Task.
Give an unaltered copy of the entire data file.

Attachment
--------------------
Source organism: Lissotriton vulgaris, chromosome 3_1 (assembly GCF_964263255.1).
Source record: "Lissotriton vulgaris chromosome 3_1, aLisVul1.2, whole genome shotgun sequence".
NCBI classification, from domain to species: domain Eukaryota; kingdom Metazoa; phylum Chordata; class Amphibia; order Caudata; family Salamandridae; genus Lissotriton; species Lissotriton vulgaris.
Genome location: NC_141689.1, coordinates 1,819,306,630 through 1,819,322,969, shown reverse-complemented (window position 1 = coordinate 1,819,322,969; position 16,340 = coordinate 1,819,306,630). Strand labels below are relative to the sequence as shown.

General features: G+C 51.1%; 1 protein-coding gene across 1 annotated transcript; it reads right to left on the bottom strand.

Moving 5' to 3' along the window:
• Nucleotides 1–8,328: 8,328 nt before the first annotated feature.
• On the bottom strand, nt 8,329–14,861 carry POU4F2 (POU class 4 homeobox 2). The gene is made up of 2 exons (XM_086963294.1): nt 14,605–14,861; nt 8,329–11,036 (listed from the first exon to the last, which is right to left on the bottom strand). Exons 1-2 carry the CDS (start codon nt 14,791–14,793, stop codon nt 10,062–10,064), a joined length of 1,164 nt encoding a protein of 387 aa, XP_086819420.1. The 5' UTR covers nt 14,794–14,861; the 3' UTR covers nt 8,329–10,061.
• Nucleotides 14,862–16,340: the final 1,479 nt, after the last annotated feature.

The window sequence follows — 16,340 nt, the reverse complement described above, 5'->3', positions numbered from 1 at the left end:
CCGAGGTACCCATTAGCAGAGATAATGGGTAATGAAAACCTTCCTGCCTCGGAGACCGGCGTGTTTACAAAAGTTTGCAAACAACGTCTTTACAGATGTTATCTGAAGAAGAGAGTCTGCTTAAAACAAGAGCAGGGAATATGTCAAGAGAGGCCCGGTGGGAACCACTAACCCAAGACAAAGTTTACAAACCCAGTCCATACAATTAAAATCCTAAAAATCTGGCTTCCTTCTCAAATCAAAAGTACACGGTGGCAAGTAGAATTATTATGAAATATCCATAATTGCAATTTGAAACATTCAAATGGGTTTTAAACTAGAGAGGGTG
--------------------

Source organism: Lissotriton vulgaris, chromosome 3_1 (assembly GCF_964263255.1).
Source record: "Lissotriton vulgaris chromosome 3_1, aLisVul1.2, whole genome shotgun sequence".
NCBI classification, from domain to species: domain Eukaryota; kingdom Metazoa; phylum Chordata; class Amphibia; order Caudata; family Salamandridae; genus Lissotriton; species Lissotriton vulgaris.
Genome location: NC_141689.1, coordinates 1,819,306,630 through 1,819,322,969, shown reverse-complemented (window position 1 = coordinate 1,819,322,969; position 16,340 = coordinate 1,819,306,630). Strand labels below are relative to the sequence as shown.

General features: G+C 51.1%; 1 protein-coding gene across 1 annotated transcript; it reads right to left on the bottom strand.

Moving 5' to 3' along the window:
• Nucleotides 1–8,328: 8,328 nt before the first annotated feature.
• On the bottom strand, nt 8,329–14,861 carry POU4F2 (POU class 4 homeobox 2). The gene is made up of 2 exons (XM_086963294.1): nt 14,605–14,861; nt 8,329–11,036 (listed from the first exon to the last, which is right to left on the bottom strand). Exons 1-2 carry the CDS (start codon nt 14,791–14,793, stop codon nt 10,062–10,064), a joined length of 1,164 nt encoding a protein of 387 aa, XP_086819420.1. The 5' UTR covers nt 14,794–14,861; the 3' UTR covers nt 8,329–10,061.
• Nucleotides 14,862–16,340: the final 1,479 nt, after the last annotated feature.

The window sequence follows — 16,340 nt, the reverse complement described above, 5'->3', positions numbered from 1 at the left end:
CCGAGGTACCCATTAGCAGAGATAATGGGTAATGAAAACCTTCCTGCCTCGGAGACCGGCGTGTTTACAAAAGTTTGCAAACAACGTCTTTACAGATGTTATCTGAAGAAGAGAGTCTGCTTAAAACAAGAGCAGGGAATATGTCAAGAGAGGCCCGGTGGGAACCACTAACCCAAGACAAAGTTTACAAACCCAGTCCATACAATTAAAATCCTAAAAATCTGGCTTCCTTCTCAAATCAAAAGTACACGGTGGCAAGTAGAATTATTATGAAATATCCATAATTGCAATTTGAAACATTCAAATGGGTTTTAAACTAGAGAGGGTG